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Micah’s Prophecy of Doom

Micah’s Prophecy of Doom

Some call the prophet Micah a prophet of doom.  To be sure, much of the text of this rather short book from the Hebrew Scriptures deals with the punishment that will befall Judah because of its betrayal of the covenant relationship. 

Micah was a contemporary of Isaiah.  They both were preaching during the reigns of Kings Jotham, Ahaz and Hezekiah.  However, unlike Isaiah, Micah was not from this area.  He was an outsider.  As such, his popularity would have been even worse than that of Isaiah (if that is possible).  The citizens of Judah were not at all enamored of being accused of disloyalty by someone from a different tribe of area of Israel.

Like Isaiah, Micah does modulate between the notions of punishment by and reconciliation with God.  Also like Isaiah, Micah does look forward to the advent of the Messiah, the anointed one, who will restore Israel’s relationship with God.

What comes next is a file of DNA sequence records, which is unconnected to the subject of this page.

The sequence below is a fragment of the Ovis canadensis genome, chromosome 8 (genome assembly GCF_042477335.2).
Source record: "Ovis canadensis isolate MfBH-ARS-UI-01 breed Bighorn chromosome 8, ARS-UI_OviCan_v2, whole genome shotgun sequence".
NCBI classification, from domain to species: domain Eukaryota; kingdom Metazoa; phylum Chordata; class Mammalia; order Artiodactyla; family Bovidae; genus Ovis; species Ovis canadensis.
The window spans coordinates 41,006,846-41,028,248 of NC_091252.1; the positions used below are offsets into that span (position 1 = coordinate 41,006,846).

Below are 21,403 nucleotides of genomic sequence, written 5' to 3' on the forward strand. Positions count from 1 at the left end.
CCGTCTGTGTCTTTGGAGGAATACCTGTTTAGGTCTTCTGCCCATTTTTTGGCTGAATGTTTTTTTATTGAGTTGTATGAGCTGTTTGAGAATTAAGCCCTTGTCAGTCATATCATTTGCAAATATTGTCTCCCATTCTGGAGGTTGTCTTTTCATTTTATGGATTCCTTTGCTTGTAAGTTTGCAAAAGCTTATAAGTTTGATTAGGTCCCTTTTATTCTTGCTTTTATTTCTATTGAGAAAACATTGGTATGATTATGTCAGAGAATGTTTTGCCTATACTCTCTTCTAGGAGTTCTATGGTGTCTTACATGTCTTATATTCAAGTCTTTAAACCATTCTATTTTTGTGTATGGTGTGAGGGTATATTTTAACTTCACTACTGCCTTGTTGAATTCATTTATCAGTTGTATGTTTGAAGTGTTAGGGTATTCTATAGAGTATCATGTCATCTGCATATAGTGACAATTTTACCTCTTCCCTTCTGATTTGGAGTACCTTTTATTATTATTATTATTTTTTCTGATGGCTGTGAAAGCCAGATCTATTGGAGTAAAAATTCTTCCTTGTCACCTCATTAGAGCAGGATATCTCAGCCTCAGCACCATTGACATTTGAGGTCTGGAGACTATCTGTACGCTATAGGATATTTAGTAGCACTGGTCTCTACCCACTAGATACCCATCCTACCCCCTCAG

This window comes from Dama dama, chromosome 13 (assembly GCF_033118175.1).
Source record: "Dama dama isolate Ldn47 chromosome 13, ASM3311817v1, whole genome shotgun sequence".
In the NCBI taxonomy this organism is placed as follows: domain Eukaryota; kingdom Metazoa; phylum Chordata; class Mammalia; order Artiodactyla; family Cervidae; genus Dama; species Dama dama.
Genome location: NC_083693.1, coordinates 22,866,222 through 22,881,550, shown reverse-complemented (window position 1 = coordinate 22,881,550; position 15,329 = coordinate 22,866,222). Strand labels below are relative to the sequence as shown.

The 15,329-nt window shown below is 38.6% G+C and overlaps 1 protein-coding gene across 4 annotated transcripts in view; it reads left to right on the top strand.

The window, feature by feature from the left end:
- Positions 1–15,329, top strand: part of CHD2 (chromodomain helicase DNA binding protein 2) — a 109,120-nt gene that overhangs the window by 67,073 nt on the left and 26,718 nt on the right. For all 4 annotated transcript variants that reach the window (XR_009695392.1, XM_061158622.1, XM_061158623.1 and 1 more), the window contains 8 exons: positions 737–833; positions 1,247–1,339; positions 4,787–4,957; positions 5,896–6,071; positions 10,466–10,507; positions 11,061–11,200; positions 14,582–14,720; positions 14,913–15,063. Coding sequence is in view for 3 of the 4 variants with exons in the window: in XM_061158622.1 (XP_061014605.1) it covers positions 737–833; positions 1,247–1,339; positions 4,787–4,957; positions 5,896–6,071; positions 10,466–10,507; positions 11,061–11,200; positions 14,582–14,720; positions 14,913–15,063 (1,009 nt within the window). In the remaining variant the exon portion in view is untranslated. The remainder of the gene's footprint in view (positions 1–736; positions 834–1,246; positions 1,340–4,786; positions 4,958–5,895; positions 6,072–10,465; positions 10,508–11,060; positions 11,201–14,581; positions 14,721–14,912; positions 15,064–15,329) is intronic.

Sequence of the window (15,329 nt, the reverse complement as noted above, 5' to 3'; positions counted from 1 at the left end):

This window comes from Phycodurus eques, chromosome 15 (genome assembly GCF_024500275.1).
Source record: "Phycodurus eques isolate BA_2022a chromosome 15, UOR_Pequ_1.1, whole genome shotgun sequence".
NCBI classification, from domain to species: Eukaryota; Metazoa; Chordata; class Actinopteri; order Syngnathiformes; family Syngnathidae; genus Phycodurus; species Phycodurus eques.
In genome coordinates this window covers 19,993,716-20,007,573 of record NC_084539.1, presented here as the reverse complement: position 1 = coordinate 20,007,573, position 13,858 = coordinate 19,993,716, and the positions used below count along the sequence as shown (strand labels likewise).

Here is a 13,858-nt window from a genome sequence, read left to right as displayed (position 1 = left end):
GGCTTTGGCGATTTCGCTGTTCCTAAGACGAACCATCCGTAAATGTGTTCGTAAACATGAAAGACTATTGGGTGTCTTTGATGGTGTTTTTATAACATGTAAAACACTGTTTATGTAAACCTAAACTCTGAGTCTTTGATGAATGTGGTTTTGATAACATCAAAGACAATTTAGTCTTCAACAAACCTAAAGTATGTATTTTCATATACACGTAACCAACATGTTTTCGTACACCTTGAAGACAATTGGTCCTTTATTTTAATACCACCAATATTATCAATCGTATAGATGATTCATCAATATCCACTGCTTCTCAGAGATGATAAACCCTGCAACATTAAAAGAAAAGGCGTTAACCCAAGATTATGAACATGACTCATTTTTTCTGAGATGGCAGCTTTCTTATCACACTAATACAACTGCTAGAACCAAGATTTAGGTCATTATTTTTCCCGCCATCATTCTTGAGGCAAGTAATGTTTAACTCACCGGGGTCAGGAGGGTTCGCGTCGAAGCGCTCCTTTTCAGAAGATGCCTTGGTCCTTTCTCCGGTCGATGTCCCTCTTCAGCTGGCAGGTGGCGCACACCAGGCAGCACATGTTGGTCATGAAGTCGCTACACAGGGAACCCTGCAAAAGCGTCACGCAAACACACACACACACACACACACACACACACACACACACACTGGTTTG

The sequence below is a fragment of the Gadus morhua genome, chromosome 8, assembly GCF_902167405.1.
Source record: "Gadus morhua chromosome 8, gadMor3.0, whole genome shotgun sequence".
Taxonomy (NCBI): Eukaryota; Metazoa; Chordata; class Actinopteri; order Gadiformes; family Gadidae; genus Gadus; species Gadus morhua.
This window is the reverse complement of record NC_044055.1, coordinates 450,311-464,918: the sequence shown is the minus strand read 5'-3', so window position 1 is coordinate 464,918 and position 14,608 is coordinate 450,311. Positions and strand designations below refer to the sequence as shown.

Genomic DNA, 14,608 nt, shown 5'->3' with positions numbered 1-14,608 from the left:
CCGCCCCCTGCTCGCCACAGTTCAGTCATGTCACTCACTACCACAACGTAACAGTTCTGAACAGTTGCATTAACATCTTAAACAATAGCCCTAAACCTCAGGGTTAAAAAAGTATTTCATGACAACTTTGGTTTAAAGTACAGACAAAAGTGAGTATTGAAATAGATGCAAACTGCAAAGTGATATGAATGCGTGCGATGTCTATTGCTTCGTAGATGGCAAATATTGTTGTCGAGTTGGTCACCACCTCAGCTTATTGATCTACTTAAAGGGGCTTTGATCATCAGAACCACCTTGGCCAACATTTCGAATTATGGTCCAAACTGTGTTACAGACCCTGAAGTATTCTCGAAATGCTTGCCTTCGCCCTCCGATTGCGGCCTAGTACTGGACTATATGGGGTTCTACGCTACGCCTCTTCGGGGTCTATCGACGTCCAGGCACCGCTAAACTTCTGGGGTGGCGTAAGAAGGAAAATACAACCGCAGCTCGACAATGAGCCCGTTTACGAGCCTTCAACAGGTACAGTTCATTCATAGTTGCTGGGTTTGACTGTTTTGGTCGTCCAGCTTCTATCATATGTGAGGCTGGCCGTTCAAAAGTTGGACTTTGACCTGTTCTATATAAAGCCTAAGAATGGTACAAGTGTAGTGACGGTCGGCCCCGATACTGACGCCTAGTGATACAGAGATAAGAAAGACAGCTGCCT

Today’s selection from Micah focuses our attention on the fact that Israel will lose possession of the land on which it has settled.  This would have been considered catastrophic inasmuch as the people of that time thought of their land as the exclusive dwelling place of their God.  Losing the land was tantamount to losing their God. 

“’Our ruin is complete, our fields are portioned out among our captors, the fields of my people are measured out, and no one can get them back!’  Thus you shall have no one to mark out boundaries by lot in the assembly of the LORD” (Micah 2:4b-5)

The children of Israel regarded the land as their particular gift from God.  Each tribe of Israel received a portion or plot of land on which it could not only dwell but also make their livelihood.  While our concept of country and personal property is decidedly different, we should have no difficulty understanding their point of view.  The fact is that until very recently, we have not been subjected to attacks on our own soil.  Wars have been fought in other countries and other parts of the world.  However, that is no longer the case.  At the same time, there are those who would say that we are also being subjected to internal attacks on the very values and ideas upon which our nation was founded.

The voice of Micah is, consequently, just as relevant for our own times as it would have been for his.  Indeed, we need to consider whether we have been faithful to our covenant with God and make efforts to return to a way of life that puts us in right relationship with God.

Fr. Lawrence Jagdfeld, O.F.M., Administrator

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